BCRA reserves have reached US$30 billion for a maximum of 10 months, how sustainable is this?

The Central Bank (BCRA) bought $109 million this Wednesday on the official exchange market and began the third round, followed by pockets, given that on Friday last week the day ended with a neutral result. However, what attracts most attention today is the fact that which exceeded US$30 billion for the first time in almost ten months.

And BCRA already has gross reserves of $30,017 million.. “Since June 29 last year, it has not reached these indicators,” says the minister. Romano Group economist Salvador Vitelli in dialogue with Volume. This is the result of a process in which the financial regulator has already purchased US$14,542 million from the official market since the current government took office.

Meanwhile, if we take the last working day of the Alberto Fernandez era as a starting point, December 7 last year when gross reserves stood at US$21,208 million.in the current government administration, During the reign of Javier Milea, they increased by 8,809 million US dollars. That is, BCRA retained just over 45% of what it bought.

BCRA keys for accumulation of reserves

devaluation allowed BCRA to restore reservesbecause with a 2% crawling peg and an initial exchange rate shock, contributed to the elimination of exports and reduction in imports. Likewise, this has been supplemented maintaining currency restrictionswhich helps curb imports,” Vitelli details, explaining how he was able to achieve this trend in purchasing.

In the same sense, Eco Go economist Lucio Garay Mendes notes that “The Central Bank manages to accumulate reserves, and reserves allow them to buy currency every day. And positive rate in dollars and a real exchange rate appreciating over time provides an incentive to sell foreign exchange.”

“Another factor that favors the current dynamics is that They allow very few import dollars.At the same time, he notes that these have been relatively quiet months in terms of dollar debt.


The official dollar is growing by 2% monthly.

The official dollar is growing by 2% monthly.

So as described Gustavo Quintana, “Operators of PR Change”who closely monitors the dynamics of the official dollar every day, assures that this level of reserves is “the result of a strategy developed since December and combining several measures”:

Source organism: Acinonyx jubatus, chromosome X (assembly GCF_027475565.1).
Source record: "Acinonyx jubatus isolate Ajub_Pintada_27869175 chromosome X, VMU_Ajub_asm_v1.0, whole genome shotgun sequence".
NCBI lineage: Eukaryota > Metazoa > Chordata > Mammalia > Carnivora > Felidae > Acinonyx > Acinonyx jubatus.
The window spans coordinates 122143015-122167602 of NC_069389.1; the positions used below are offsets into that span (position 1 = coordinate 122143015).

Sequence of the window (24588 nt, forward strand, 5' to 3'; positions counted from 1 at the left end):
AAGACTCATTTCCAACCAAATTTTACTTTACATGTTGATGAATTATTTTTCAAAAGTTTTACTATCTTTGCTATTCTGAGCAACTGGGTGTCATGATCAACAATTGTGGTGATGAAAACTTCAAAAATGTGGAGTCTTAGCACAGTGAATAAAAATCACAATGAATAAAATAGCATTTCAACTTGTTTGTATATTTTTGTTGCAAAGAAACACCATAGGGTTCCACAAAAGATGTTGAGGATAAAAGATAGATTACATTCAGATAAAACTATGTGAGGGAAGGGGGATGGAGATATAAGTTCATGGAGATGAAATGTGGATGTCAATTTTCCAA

• maintaining stock,
  • A large adjustment to the original exchange rate,
  • He encourage the entire export sector to liquidate with the spread of the mixed dollar in all sectors,
  • A monetary limit very strong and
  • A change in expectations economic agents.

“This also affected decline in economic activity which, despite the exemption from certain imports and previous restrictions, has not had a consistent impact on the demand for foreign exchange,” Quintana notes.

In the same sense, economist Jorge Neuro indicates that this was achieved based on “a recipe that has been in use since December: lack of demand for foreign currency for import due to restrictions on payment terms, late dollar which is charged at a rate of 2% per month and recession this limits the purchase of resources in dollars abroad.”

Are BCRA’s current stock levels sustainable?

However, Neuro believes that “this is not as significant a figure as it seems” as he points out that we cannot ignore the fact that This $30 billion won’t last long.Considering BCRA must pay US$2,000 million to the Monetary Fund (IMF). Until the end of the month. And then you will have to make another payment at the beginning of May. In two months they will amount to about 2.6 billion US dollars. This will undoubtedly affect reserves.

On the other hand, Garay Mendez warns that “all the factors that come together for the BCRA to be able to buy dollars and hold them have a limit” and this will mean less accumulation of reserves forward, and today it even creates dependence on stocks.

Thus, he foresees that “At some point they will have to speed up their crawling.imports must be paid for, and in the coming months payments to the Fund, capital and interest payments to Globales and Bonares and, in turn, the abolition of BOPREAL will put severe pressure on the Central Bank’s reserves.” .

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